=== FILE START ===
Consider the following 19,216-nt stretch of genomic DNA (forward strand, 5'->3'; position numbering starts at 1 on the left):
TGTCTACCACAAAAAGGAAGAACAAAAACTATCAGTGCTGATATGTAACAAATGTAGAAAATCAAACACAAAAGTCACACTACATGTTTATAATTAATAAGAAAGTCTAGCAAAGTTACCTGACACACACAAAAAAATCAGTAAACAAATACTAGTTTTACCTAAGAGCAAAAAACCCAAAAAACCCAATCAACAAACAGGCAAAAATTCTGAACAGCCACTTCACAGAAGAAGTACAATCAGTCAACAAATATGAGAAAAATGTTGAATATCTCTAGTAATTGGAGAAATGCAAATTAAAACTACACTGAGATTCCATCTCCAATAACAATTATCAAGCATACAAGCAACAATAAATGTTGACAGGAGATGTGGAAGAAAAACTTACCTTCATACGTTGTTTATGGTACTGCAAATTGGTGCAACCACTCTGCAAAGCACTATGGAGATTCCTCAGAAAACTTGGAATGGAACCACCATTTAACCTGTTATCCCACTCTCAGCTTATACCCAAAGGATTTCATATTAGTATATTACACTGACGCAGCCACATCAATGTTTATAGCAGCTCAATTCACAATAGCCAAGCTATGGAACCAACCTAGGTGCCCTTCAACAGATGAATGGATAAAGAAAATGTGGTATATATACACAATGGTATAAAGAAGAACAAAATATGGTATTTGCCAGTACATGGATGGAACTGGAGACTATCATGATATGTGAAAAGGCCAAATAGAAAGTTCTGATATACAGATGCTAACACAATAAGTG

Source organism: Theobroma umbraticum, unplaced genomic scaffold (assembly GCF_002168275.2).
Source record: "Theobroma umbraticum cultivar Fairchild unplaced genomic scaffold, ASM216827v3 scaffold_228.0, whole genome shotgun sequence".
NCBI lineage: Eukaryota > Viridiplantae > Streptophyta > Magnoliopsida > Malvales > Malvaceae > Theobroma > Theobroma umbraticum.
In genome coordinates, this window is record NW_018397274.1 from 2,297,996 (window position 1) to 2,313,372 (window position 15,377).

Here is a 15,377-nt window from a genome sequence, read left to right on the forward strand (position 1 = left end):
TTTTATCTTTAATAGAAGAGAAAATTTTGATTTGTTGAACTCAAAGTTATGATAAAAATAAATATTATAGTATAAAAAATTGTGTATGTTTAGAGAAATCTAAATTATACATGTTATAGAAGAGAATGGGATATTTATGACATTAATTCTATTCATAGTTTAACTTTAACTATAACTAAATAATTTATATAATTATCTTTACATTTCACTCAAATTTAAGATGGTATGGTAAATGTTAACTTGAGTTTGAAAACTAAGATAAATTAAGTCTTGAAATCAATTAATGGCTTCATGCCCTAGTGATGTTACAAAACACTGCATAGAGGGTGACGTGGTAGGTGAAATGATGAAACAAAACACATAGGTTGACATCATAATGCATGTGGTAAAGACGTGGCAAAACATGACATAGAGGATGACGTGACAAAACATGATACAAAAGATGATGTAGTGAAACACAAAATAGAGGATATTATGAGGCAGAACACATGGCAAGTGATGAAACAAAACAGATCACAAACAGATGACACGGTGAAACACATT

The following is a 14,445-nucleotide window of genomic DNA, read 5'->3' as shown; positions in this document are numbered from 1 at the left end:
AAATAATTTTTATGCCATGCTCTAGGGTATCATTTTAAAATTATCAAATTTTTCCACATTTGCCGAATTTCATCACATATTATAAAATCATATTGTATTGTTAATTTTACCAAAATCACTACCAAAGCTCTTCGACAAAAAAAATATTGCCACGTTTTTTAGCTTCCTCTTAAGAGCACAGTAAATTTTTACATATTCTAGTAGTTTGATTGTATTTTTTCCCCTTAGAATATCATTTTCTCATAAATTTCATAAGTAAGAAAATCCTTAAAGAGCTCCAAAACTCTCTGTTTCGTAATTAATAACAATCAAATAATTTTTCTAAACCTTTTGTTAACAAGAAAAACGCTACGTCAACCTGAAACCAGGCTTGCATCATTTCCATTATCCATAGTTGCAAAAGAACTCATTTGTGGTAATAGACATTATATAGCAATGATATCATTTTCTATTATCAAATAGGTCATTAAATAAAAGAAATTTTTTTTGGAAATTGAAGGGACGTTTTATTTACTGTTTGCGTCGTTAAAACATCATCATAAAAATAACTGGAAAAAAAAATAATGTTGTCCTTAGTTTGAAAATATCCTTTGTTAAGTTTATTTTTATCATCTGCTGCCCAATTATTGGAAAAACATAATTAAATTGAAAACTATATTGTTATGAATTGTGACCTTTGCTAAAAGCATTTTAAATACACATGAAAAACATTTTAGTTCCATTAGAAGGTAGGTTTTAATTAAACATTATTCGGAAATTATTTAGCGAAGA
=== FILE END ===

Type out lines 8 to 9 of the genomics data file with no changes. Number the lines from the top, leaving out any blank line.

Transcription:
TTTTATCTTTAATAGAAGAGAAAATTTTGATTTGTTGAACTCAAAGTTATGATAAAAATAAATATTATAGTATAAAAAATTGTGTATGTTTAGAGAAATCTAAATTATACATGTTATAGAAGAGAATGGGATATTTATGACATTAATTCTATTCATAGTTTAACTTTAACTATAACTAAATAATTTATATAATTATCTTTACATTTCACTCAAATTTAAGATGGTATGGTAAATGTTAACTTGAGTTTGAAAACTAAGATAAATTAAGTCTTGAAATCAATTAATGGCTTCATGCCCTAGTGATGTTACAAAACACTGCATAGAGGGTGACGTGGTAGGTGAAATGATGAAACAAAACACATAGGTTGACATCATAATGCATGTGGTAAAGACGTGGCAAAACATGACATAGAGGATGACGTGACAAAACATGATACAAAAGATGATGTAGTGAAACACAAAATAGAGGATATTATGAGGCAGAACACATGGCAAGTGATGAAACAAAACAGATCACAAACAGATGACACGGTGAAACACATT

The following is a 14,445-nucleotide window of genomic DNA, read 5'->3' as shown; positions in this document are numbered from 1 at the left end: